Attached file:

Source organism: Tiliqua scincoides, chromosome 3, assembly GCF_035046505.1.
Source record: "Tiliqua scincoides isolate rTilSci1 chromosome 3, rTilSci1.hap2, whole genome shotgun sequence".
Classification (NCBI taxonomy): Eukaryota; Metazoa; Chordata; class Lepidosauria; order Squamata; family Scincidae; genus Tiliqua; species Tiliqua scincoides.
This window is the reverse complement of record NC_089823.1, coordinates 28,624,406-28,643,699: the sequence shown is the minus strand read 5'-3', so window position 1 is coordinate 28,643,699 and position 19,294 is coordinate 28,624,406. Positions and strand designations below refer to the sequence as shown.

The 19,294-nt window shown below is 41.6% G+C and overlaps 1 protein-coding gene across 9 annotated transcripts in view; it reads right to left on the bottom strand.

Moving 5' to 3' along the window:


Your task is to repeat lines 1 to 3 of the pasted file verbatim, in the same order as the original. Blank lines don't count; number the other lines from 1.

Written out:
Source organism: Tiliqua scincoides, chromosome 3, assembly GCF_035046505.1.
Source record: "Tiliqua scincoides isolate rTilSci1 chromosome 3, rTilSci1.hap2, whole genome shotgun sequence".
Classification (NCBI taxonomy): Eukaryota; Metazoa; Chordata; class Lepidosauria; order Squamata; family Scincidae; genus Tiliqua; species Tiliqua scincoides.